Pavlich: Hillary would have lost even if Obama was tougher on Russia

Pavlich: Hillary would have lost even if Obama was tougher on Russia
© Greg Nash

It’s the latest Democratic talking point: Former President Obama knew about Russian meddling and should have done more to stop it.

“You know, big fan of President Obama’s, obviously, but there’s no question that things were going on, that meddling was occurring in the presidential race — and there’s even evidence now to indicate in other races — in a real way,” former Hillary ClintonHillary Diane Rodham ClintonBiden says Russia spreading misinformation ahead of 2022 elections Highest-ranking GOP assemblyman in WI against another audit of 2020 vote Women's March endorses Nina Turner in first-ever electoral endorsement MORE campaign surrogate Christine Quinn told CNN this week.  “And I think it was a frustration for all of us close to the Clinton campaign towards the end, and after the election, about why ... President Obama didn’t move more quickly and aggressively.”

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Mary Anne Marsh, a former adviser to Democratic presidential candidate John KerryJohn KerryEquilibrium/ Sustainability — Presented by NextEra Energy — Clean power repurposes dirty power No. 2 State Department official to travel to China amid tensions US and Germany launch climate partnership MORE who I often debate on Fox News, has been saying the same for two years.

“The fact is, the Obama administration did too little, too late to deal with the Russian interference in our election. That is a fact,” Marsh said during a recent interview, adding the Trump administration and its allies are also responsible. “The Obama administration did not do enough.”

But while it is true Obama could have and should have done more to stop the Russians on a number of fronts, it is complete fantasy to believe those actions would have somehow changed the outcome of the 2016 presidential election. Further, this narrative continues to displace responsibility away from where is belongs: with Clinton.

Obama didn’t take Russia seriously during a 2012 debate with GOP presidential candidate Mitt RomneyWillard (Mitt) Mitt RomneyMichelle Obama to Simone Biles: 'We are proud of you and we are rooting for you' Aly Raisman defends former teammate Biles: 'I'm proud of her' Mitt Romney praises Simone Biles following withdrawal from team event MORE, when Russian President Vladimir Putin regained a serious foothold in Syria or when Russian forces annexed Crimea. He did, however, take them seriously after Clinton lost — ensuring his legacy would be altered rather than preserved.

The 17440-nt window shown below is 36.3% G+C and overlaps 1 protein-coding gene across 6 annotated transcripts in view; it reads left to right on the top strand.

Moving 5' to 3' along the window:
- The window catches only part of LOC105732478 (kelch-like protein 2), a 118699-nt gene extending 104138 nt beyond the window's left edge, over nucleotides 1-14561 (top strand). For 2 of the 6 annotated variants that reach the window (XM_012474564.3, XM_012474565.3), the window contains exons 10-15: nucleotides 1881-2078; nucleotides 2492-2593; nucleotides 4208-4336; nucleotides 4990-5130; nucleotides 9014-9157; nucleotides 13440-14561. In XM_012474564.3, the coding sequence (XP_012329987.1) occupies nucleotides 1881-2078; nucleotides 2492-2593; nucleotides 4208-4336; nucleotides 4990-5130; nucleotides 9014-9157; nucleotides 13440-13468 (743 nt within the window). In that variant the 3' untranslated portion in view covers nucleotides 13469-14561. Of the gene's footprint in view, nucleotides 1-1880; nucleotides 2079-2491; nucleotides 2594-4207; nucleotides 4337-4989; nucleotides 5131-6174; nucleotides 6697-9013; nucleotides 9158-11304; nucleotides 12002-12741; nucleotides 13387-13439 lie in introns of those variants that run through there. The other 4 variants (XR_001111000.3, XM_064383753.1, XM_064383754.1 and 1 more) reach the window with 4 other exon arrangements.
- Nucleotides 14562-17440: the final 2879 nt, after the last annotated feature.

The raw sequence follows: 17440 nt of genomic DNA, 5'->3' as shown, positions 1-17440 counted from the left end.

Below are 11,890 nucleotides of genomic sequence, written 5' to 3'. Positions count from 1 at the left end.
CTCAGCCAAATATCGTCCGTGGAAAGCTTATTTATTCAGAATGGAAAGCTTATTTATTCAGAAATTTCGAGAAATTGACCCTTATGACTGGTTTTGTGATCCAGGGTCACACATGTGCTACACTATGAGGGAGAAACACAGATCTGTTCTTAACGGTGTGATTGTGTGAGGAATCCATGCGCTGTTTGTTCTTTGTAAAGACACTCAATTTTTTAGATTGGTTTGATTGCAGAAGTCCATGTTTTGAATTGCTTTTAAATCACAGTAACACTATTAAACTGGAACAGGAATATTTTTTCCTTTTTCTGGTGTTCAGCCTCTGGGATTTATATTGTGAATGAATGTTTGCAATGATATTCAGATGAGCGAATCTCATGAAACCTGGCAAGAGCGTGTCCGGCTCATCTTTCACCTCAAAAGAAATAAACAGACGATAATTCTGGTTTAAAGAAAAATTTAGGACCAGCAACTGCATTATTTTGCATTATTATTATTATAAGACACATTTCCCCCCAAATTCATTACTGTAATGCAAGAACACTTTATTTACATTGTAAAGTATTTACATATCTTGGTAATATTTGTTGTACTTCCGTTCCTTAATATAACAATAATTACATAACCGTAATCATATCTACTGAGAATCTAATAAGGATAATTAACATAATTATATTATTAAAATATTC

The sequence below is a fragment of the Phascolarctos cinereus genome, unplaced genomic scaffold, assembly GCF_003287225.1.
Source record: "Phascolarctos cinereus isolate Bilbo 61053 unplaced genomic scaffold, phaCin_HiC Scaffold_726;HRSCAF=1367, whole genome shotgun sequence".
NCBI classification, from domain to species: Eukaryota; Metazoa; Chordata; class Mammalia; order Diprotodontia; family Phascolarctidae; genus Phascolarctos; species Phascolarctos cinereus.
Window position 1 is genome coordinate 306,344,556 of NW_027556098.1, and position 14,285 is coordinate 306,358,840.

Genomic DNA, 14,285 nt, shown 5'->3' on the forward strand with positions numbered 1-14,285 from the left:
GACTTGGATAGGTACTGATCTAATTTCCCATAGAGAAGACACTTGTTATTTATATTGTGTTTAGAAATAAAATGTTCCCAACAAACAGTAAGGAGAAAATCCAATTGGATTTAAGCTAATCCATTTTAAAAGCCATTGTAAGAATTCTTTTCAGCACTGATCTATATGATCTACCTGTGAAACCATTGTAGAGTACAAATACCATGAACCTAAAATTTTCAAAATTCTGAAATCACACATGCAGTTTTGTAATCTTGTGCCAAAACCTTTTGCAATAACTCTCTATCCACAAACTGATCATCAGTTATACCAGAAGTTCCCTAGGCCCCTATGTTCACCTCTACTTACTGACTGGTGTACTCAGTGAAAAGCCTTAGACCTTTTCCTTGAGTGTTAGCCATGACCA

Intelligence showed Russian plans to interfere in the presidential election as early as 2015. Obama was briefed repeatedly by a number of U.S. intelligence agencies on the threat and failed to warn the American public.

In fact, Obama admitted there is no way American elections can be rigged and laughed at the suggestion they somehow could be.

“The larger point I want to emphasize here is that there is no serious person out there who would suggest somehow that you could even — you could even rig America’s elections, in part, because they are so decentralized and the numbers of votes involved,” Obama said in October 2016 Rose Garden press conference. “There is no evidence that that has happened in the past or that there are instances in which that will happen this time. And so I’d invite Mr. Trump to stop whining and go try to make his case to get votes.”

That’s precisely what President TrumpDonald TrumpRealClearPolitics reporter says Freedom Caucus shows how much GOP changed under Trump Jake Ellzey defeats Trump-backed candidate in Texas House runoff DOJ declines to back Mo Brooks's defense against Swalwell's Capitol riot lawsuit MORE did. He campaigned hard in Michigan, Ohio, Wisconsin, Florida and Pennsylvania. He came close to winning in Minnesota. By reaching out to rural voters, he flipped more than 100 counties from blue to red. As noted by CNBC, some of those counties turned Republican by more than 30 points. Clinton didn’t put in the work and paid the consequences when she came up short on election night.

We’ve been over this ground before and yet somehow more than a year later the narrative continues to imply the reason Clinton lost was because of Russian interference. She lost because she was a terrible, out-of-touch candidate.

Intelligence officials, including former Director of National Intelligence James ClapperJames Robert ClapperDomestic security is in disarray: We need a manager, now more than ever Will Biden provide strategic clarity or further ambiguity on Taiwan? 140 national security leaders call for 9/11-style panel to review Jan. 6 attack MORE, have repeatedly confirmed votes were not changed. Facebook executive Rob Goldman confirmed that the majority of Russian propaganda proliferated through online ads were placed after the election, not before.

Finally, and most importantly, Russian meddling wasn’t about changing votes or necessarily favoring one candidate over the other. Instead, the goal was to turn Americans against each other, stoke the fires of searing political issues and impugn the credibility of U.S. democracy. That mission has certainly been accomplished.

Democrats who truly believe that without Russian interference Clinton would have won are in denial about why she lost, just like the former candidate herself.

Pavlich is the editor for Townhall.com and a Fox News contributor.